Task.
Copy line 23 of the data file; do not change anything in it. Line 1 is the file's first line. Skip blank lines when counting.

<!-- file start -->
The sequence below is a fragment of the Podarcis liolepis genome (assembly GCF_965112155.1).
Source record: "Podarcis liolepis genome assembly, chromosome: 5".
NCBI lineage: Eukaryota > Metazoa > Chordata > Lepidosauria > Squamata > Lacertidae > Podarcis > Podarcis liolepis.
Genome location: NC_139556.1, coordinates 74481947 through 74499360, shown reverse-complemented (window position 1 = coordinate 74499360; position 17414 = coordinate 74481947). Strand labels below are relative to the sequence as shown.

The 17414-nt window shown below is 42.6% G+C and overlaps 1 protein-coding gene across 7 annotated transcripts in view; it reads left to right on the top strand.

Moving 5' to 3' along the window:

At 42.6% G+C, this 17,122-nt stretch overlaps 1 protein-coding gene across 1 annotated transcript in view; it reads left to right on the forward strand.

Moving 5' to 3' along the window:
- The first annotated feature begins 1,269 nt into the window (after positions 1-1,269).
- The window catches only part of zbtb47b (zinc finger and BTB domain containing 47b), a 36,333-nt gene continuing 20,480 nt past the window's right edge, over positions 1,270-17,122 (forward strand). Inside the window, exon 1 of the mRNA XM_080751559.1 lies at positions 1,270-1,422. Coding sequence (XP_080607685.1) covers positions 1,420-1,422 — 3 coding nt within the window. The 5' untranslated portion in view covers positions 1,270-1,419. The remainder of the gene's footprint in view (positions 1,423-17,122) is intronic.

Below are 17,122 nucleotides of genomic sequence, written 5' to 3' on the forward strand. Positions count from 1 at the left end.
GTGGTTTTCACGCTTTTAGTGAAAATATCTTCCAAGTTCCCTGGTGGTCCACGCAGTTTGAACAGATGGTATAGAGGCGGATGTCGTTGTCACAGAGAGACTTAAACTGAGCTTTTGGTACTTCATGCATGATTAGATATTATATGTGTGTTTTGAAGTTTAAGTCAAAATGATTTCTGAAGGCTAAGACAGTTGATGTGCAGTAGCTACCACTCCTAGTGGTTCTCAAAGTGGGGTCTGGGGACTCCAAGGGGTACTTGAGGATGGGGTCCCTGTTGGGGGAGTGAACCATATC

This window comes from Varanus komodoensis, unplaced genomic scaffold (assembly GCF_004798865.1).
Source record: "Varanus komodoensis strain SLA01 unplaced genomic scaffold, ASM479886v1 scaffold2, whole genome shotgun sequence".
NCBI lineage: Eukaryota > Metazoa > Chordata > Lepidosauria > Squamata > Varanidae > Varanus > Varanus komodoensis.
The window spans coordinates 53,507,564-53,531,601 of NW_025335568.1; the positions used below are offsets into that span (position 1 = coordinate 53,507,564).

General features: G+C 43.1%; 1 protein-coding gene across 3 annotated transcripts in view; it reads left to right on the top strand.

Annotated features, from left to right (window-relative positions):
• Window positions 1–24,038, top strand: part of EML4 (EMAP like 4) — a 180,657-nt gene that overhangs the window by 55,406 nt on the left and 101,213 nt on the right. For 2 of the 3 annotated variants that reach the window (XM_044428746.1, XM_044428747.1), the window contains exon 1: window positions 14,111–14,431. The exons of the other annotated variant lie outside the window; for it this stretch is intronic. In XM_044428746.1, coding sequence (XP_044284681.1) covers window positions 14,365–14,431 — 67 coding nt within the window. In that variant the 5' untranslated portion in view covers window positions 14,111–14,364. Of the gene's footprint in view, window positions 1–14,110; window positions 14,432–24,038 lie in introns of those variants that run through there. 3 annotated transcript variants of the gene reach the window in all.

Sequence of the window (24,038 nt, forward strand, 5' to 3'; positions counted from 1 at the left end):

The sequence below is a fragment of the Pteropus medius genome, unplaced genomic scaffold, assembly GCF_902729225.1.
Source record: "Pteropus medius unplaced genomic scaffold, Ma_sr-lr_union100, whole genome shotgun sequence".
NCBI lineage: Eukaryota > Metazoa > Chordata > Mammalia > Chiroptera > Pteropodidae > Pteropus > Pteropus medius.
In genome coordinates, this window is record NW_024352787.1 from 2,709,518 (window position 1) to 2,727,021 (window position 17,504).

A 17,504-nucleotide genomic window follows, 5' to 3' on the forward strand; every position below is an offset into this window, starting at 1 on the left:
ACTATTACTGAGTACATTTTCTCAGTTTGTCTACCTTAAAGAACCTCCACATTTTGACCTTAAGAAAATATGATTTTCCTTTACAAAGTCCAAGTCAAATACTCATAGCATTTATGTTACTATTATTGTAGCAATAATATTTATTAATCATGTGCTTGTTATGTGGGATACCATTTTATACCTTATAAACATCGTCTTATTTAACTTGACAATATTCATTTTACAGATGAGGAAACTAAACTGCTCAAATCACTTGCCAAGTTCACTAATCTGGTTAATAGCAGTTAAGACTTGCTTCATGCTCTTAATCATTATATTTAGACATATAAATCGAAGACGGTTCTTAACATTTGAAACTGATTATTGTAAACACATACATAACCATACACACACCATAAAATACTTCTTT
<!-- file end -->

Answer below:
NCBI lineage: Eukaryota > Metazoa > Chordata > Mammalia > Chiroptera > Pteropodidae > Pteropus > Pteropus medius.